That’s the overall process. Let’s dive into the specifics. The first email will be sent, as I said, once you’ve gotten a deal under contract. You don’t wanna do it once you’ve listed the property for sale, you don’t wanna do it once you’ve received an offer; you wanna do it only when you’ve gotten a signed contract and the buyer has entered their due diligence. Just because someone sends an offer doesn’t mean that you’re gonna be able to negotiate a contract, and also just because you list it for sale, it might take a few months to get it under contract, and you don’t want to send things to your investors that are gonna confuse them and result in unneeded extra email sent to you.
So once the deal is under contract, you want to send them the sales announcement. In the free document we have, there are two templates that you can use when the deal is under contract. The first one is gonna be a general disposition email that you will send, and this is an email you will use if you are not doing any sort of 1031 exchange; your plan is to sell the property and then distribute the proceeds to your investors, and then that’s it, the deal’s done.
In that email – I’m not gonna read the exact template. You can see that by downloading it in the show notes of this episode, or at SyndicationSchool.com… But the information you wanna include in it is 1) letting them know that you have actually got the deal under contract; you wanna let them know what the projected closing date is. If the buyers have some sort of extension, then you wanna mention that… For example, “We’re projected to close on April 1st, but the buyer has two 15-day extensions that require an additional 100k each in earnest deposit, so the latest we would close would be May 1st.”
So just letting them know “Hey, we’re expecting to close on this date, but it could be pushed back.” So setting all the expectations upfront.
Another piece of information you’re gonna want to include are the projected returns to them. You want to let them know how much money they should expect to make on the sale. Typically, what we do is we’ll say a percentage, and then we’ll say the overall IRR for the project projected, and then we’ll give an example of what they would make at sale. So we’d say something like “At sale, expect to make a 30% profit for the entire deal. That equates to a 20% IRR. For example, if you’ve invested $100,000, at sale expect to receive your initial $100,000 investment back, plus an additional $30,000 on top of that.”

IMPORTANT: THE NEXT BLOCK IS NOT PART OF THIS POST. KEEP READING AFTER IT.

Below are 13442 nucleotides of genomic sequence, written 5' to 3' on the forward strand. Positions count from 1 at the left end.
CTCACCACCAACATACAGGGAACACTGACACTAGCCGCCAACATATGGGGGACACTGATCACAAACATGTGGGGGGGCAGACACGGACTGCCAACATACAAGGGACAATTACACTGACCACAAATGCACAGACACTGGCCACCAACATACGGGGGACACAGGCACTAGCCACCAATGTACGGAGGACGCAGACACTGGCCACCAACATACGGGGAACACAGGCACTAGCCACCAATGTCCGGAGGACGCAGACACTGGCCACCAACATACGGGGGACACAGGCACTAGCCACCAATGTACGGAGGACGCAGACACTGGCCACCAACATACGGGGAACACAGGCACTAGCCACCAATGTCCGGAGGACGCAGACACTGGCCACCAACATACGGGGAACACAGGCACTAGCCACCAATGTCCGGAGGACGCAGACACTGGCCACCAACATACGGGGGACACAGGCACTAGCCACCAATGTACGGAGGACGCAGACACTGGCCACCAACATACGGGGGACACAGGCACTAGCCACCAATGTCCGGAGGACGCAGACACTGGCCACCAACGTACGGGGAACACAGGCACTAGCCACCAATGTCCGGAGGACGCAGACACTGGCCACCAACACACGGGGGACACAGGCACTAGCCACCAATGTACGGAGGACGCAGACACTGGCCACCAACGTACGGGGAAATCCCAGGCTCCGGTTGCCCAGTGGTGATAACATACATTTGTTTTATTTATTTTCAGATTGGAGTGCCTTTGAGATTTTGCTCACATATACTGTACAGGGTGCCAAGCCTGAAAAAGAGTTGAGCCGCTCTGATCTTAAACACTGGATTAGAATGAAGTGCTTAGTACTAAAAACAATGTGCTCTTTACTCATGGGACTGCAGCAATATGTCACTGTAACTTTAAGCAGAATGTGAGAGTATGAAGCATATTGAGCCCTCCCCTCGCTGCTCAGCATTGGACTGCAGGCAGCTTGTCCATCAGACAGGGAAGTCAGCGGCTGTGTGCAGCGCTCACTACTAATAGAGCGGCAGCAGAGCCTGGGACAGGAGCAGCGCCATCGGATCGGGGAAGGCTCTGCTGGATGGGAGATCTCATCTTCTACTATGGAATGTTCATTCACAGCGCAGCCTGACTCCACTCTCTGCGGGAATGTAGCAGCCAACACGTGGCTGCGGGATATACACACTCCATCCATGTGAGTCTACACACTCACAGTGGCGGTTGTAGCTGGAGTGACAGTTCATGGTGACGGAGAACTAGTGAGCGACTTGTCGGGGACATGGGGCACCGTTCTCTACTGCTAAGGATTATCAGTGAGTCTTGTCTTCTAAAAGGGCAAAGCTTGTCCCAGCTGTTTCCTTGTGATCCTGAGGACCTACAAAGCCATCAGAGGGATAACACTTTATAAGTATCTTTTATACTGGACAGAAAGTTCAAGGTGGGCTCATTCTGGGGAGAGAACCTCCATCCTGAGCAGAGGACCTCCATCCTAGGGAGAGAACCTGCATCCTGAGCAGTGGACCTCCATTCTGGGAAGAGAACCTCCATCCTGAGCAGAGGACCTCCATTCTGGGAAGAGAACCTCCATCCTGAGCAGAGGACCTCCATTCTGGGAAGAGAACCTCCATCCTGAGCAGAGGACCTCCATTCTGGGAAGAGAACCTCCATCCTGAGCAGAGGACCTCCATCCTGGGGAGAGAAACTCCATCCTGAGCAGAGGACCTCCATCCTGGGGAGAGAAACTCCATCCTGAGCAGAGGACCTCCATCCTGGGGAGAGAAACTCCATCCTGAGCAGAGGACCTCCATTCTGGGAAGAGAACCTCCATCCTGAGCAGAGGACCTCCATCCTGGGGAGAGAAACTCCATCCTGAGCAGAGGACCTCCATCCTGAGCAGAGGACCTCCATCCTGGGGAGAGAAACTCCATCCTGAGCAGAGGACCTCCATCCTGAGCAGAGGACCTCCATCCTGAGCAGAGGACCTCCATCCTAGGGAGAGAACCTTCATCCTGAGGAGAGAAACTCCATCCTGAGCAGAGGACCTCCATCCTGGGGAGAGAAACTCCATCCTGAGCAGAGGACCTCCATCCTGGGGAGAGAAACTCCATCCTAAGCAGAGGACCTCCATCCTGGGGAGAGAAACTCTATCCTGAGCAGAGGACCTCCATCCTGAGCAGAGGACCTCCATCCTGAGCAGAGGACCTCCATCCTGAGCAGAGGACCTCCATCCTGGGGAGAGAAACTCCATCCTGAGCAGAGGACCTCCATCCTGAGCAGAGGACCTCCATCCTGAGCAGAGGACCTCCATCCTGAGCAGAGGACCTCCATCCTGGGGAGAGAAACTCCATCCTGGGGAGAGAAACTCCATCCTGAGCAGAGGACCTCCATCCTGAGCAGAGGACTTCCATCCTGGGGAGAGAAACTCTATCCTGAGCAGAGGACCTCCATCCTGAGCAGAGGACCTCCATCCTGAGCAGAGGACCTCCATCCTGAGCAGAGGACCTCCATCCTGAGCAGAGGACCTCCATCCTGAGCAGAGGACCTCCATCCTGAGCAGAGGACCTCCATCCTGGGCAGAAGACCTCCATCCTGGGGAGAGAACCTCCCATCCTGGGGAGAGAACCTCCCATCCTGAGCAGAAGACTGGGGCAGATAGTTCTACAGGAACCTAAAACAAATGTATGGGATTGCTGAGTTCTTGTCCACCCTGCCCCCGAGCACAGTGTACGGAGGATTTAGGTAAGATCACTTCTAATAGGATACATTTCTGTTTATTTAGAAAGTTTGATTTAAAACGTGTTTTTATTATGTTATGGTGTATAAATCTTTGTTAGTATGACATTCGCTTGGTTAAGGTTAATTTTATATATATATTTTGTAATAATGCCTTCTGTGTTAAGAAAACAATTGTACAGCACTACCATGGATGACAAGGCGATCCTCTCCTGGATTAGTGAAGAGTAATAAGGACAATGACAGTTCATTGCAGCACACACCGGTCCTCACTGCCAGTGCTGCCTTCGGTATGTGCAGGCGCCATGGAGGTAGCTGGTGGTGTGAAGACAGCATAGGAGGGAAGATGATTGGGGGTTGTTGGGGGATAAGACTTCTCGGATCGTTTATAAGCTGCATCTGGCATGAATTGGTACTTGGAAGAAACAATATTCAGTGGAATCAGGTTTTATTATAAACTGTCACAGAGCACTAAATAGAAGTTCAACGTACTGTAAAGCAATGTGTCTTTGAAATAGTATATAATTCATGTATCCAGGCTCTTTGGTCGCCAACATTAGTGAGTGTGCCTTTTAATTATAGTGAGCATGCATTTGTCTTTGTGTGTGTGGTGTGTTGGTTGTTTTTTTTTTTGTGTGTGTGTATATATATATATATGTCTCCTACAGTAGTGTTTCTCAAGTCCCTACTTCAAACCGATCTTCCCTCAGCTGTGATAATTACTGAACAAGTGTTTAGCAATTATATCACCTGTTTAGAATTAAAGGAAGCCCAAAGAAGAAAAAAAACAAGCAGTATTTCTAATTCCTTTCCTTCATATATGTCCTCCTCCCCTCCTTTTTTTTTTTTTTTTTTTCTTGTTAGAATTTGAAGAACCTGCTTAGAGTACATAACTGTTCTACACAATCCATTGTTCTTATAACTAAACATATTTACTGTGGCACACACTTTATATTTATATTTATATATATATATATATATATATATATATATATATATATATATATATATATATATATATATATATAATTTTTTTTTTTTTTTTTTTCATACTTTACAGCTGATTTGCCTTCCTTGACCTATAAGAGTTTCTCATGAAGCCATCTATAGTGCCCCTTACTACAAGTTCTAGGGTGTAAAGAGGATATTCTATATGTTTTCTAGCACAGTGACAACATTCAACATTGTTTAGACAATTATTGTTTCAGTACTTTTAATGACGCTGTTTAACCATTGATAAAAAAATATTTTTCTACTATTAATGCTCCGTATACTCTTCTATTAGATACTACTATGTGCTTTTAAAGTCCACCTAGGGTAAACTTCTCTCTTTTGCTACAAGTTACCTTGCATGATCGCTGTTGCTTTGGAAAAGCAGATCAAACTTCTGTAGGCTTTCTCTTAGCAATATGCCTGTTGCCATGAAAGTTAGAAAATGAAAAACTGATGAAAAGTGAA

Then you can also let them know when to expect to receive that distribution. If you plan on sending it after closing, and then say “Hey, we’re sending it after closing. Expect to receive it within five business days.”
Now, it’s going to be a little bit different if you decide to do a 1031 exchange. That means the investors have the option to either a) cash out and get their profits, or b) exchange their initial investment plus their profits into a new deal. If you want to do that, you’re gonna want to present that option to your investors. So you can either say “We’re doing this. If you’re interested, let us know”, or you can say that you are trying to determine if it makes sense to do a 1031 exchange based on the interest from your passive investors.
In that disposition email you wanna include the same things you included in the other email, let them know the deal is under contract, let them know the projected closing date, let them know the expected profits to be received at sale, and then ask them to let you know if they want to participate in the 1031 exchange or not.